SlutWalks: Feminism in fishnets
Over the next two months, women clad in scanty attire will be taking to the streets in cities around the world to heighten awareness about sexual violence.
“Brace yourself for the summer of sluts,” said Brian Alexander in MSNBC.com. Over the next two months, women clad in push-up bras, short skirts, fishnets, and other scanty attire will be taking to the streets in 70 cities all over the globe—including Los Angeles and Chicago last weekend—to raise “awareness about sexual violence.” This feminist movement began in January, when a policeman told students at Toronto’s York University not to dress like “sluts” if they wanted to avoid being raped. That single phrase sparked global outrage because it “reconfirmed all the clichés” about sexual assault, said Janet Bagnall in the Montreal Gazette. SlutWalks are giving women a chance to show their fury at the justice system’s continuing inability to grasp the obvious: that no victim of sexual assault is “asking for it,” regardless of what she wears, and that only the assailant deserves blame.
This is such a “myopic” protest, said Julie Szego in The Sydney Morning Herald. In dwelling on relatively minor grievances of Western women, feminism ignores the problems of the “world’s most vulnerable women.” Rape victims in Saudi Arabia and Pakistan are considered adulterers and are “brutally punished.” In recent years, thousands of women and girls have been raped in Congo. “Yet what triggered SlutWalk?” Not the suffering of Congolese or Pakistani women, “but the supposed oppression of the women of Toronto.” The SlutWalk movement also ignores the role our “hypersexualized society” has played in distorting women’s self-images, said Jenny McCartney in the London Telegraph. Internet porn and pop culture exert enormous pressure on prepubescent and teen girls to dress like Christina Aguilera, Rihanna, and other pop stars, and act sexy “before they even understand what sex is.” I’m familiar with the concept of “reclaiming the word,” but maybe young women should be rejecting “slut” instead of embracing it.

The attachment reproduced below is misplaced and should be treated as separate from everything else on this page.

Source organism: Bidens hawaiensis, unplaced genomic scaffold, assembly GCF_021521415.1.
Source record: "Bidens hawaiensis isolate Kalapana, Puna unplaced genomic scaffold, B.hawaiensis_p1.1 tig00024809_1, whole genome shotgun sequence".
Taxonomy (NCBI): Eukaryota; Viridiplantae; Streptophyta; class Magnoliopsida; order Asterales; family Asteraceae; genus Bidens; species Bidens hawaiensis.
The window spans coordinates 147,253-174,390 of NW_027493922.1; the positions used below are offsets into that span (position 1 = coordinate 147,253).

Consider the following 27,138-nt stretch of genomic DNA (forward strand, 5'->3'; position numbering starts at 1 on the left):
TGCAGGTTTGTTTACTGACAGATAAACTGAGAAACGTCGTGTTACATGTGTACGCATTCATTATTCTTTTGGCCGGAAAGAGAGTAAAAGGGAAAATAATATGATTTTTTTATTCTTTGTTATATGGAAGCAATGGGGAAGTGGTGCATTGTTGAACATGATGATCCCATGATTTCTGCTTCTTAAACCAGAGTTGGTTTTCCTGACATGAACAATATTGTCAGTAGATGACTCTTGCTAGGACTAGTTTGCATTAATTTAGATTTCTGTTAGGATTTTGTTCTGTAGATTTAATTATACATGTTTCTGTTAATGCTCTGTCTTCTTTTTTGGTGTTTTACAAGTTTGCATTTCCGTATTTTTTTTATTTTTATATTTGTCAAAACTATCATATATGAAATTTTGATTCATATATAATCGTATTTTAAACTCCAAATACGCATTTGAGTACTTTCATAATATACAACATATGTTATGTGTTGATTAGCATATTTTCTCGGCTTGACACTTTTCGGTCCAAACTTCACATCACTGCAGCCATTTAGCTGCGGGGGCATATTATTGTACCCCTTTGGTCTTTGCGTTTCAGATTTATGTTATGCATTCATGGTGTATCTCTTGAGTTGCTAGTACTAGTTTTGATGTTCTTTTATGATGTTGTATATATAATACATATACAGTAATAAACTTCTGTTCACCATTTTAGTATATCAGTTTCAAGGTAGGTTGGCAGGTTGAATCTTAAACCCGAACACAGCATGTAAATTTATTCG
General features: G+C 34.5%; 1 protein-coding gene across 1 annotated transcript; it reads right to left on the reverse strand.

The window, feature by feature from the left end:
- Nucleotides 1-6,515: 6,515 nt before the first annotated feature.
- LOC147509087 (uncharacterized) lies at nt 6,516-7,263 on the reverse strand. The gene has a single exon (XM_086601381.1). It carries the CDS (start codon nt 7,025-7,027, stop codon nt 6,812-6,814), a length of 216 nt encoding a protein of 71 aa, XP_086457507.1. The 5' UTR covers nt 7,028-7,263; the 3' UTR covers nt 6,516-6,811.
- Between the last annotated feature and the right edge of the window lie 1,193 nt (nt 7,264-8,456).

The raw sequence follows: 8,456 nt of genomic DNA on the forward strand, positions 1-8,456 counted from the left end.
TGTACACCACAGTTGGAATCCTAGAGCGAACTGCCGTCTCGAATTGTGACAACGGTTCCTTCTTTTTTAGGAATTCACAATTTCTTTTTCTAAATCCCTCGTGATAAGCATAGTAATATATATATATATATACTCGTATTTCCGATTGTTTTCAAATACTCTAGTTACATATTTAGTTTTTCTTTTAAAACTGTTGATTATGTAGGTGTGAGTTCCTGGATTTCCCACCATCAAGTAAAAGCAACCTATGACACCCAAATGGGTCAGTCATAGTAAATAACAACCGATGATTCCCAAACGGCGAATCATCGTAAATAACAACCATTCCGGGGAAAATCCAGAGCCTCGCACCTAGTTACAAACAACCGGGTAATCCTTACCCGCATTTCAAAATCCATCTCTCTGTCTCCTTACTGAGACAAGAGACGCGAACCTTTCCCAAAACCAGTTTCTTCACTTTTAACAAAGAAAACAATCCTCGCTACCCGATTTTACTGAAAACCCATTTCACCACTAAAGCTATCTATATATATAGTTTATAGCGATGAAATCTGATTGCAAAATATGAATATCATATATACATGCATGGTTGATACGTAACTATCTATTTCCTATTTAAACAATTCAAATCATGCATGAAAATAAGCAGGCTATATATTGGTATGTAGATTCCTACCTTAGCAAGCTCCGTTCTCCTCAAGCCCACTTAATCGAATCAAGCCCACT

You’re missing an important historical point, said Jessica Valenti in The Washington Post. Going back to the suffragettes, who wore pants, and the ’60s feminists, who burned their bras, women activists have always used clothing to shock men and make a political point. The “slut walk” protests are operating on that same principle. For too long, feminism has been “on the defensive.” Now women are back on the streets, generating controversy and demanding respect. With that uncompromising attitude, we hope to “change our supposedly respectable society into one that truly respects men, women, and yes, even ‘sluts.’”